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Sanchez v. Salazar


September 8, 2009



Petitioner is a state prisoner proceeding without counsel on a petition for a writ of habeas corpus pursuant to 28 U.S.C. § 2254. Respondents move to dismiss the petition as untimely. For the reasons explained below, the motion must be granted.

I. Procedural History

On October 4, 1999, petitioner was convicted of various offenses and sentenced to a term of 13 years and 8 months in prison. Petition ("Pet."), at 1; Resps.' Mot. to Dism., Docs. Lodged in Supp. Thereof ("Lodg. Doc."), 1. He filed an appeal, but on May 16, 2000, before the appellate court issued a decision, he filed a request to withdraw that appeal. Lodg. Doc. 2. On May 16, 2000, the appellate court granted the request to withdraw and dismissed the appeal. Lodg. Doc. 3.

On January 26, 2007, the petitioner filed a state petition for a writ of habeas corpus in the state trial court.*fn1 Lodg. Doc. 4. The trial court denied that petition on April 17, 2007, in a decision that ruled on the merits. Lodg. Doc. 5. On May 23, 2007, petitioner filed an application for a writ of habeas corpus in the state appellate court. Lodg. Doc. 6. That court denied petition, also ruling on the merits. Lodg. Doc. 7. Petitioner filed a petition for a writ of habeas corpus in the California Supreme Court on June 12, 2007. Lodg. Doc. 8. That court denied relief on November 14, 2007. Lodg. Doc. 9.

Petitioner filed his federal habeas petition on January 13, 2008.

II. Statute of Limitations

The limitations period for filing a federal petition for habeas corpus is governed by 28 U.S.C. § 2244(d)(1), which provides:

(d)(1) A 1-year period of limitation shall apply to an application for a writ of habeas corpus by a person in custody pursuant to the judgment of a State court. The limitation period shall run from the latest of--

(A) the date on which the judgment became final by the conclusion of direct review or the expiration of the time for seeking such review;

(B) the date on which the impediment to filing an application created by State action in violation of the Constitution or laws of the United States is removed, if the applicant was prevented from filing by such State action;

(C) the date on which the constitutional right asserted was initially recognized by the Supreme Court, if the right has been newly recognized by the Supreme Court and made retroactively applicable to cases on collateral review; or

(D) the date on which the factual predicate of the claim or claims presented could have been discovered through the exercise of due diligence.

The period is not tolled "from the time a final decision is issued on direct state appeal [to] the time the first state collateral challenge is filed." Nino v. Galaza, 183 F.3d 1003, 1006 (9th Cir. 1999). The period is tolled once a petitioner properly files a state post conviction application, and remains tolled for the entire time that application is "pending." 28 U.S.C. § 2244(d)(2). "[A]n application is properly filed when its delivery and acceptance are in compliance with the applicable laws and rules governing filings." Artuz v. Bennett, 531 U.S. 4, 8 (2000). In California, a properly filed post conviction application is "pending" during the intervals between a lower court decision and the filing of a new petition in a higher court. Carey v. Saffold, 536 U.S. 214, 223 (2002). A federal habeas application does not toll the limitations period under 28 U.S.C. § 2244(d)(2). Duncan v. Walker, 533 U.S. 167, 181-82 (2001).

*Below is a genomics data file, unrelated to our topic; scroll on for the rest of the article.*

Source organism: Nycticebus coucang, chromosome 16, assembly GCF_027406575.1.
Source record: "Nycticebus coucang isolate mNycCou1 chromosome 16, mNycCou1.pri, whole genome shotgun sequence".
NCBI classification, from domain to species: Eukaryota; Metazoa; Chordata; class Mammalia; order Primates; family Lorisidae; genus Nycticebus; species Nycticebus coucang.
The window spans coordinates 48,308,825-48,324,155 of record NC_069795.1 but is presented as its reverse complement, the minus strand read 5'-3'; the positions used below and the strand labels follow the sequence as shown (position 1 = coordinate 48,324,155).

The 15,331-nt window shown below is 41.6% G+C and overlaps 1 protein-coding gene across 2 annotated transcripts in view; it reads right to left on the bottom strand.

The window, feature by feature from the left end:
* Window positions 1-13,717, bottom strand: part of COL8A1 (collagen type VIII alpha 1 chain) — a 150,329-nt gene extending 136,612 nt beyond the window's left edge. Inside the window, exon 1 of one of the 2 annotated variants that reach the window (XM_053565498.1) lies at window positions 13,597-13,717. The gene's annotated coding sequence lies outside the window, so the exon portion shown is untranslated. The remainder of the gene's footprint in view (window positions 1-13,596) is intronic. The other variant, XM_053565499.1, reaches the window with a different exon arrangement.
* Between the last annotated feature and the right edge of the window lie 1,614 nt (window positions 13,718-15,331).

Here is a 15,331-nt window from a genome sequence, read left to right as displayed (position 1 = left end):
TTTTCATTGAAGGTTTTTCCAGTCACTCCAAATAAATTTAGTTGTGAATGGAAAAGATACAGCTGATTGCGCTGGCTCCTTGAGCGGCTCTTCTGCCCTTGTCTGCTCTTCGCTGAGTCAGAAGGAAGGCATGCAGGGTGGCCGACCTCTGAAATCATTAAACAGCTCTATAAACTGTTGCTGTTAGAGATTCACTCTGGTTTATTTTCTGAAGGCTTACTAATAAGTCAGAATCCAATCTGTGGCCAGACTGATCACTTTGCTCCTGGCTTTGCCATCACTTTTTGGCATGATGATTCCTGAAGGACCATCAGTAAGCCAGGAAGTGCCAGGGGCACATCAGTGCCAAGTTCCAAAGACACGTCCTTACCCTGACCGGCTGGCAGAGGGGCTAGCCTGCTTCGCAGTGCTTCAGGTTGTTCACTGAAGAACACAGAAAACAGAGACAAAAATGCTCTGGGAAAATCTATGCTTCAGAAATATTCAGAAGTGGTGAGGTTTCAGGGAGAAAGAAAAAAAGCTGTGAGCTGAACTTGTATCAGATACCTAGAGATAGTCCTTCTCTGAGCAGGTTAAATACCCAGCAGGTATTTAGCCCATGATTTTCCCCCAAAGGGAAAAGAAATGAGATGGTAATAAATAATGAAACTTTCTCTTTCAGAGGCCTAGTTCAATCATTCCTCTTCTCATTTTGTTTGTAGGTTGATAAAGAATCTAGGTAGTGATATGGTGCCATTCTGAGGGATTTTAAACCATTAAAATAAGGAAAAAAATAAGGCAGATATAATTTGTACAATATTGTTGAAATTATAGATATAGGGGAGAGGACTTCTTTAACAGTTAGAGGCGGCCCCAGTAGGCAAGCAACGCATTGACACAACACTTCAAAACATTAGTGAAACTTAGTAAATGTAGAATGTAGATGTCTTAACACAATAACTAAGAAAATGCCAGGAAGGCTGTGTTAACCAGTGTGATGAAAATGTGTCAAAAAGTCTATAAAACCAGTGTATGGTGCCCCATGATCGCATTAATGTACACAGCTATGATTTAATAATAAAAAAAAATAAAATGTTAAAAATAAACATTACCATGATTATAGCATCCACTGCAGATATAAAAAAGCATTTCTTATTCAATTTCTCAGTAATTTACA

The United States Supreme Court has recognized that a habeas petitioner "seeking equitable tolling bears the burden of establishing two elements: (1) that he has been pursuing his rights diligently, and (2) that some extraordinary circumstance stood in his way." Pace v. DiGuglielmo, 544 U.S. 408, 418 (2005). In light of this pronouncement, the Ninth Circuit has clarified its own standard as follows:

The threshold for obtaining equitable tolling is very high, but it applies where a petitioner shows that despite diligently pursuing his rights, some extraordinary circumstance prevented him from timely filing.

Waldron-Ramsey v. Pacholke, 556 F.3d 1008, 1011 (9th Cir. 2009). Petitioner has the burden of showing facts entitling him to equitable tolling. Miranda v. Castro, 292 F.3d 1063, 1065 (9th Cir. 2002).

III. Analysis

A. Event Triggering Commencement of the Limitations Period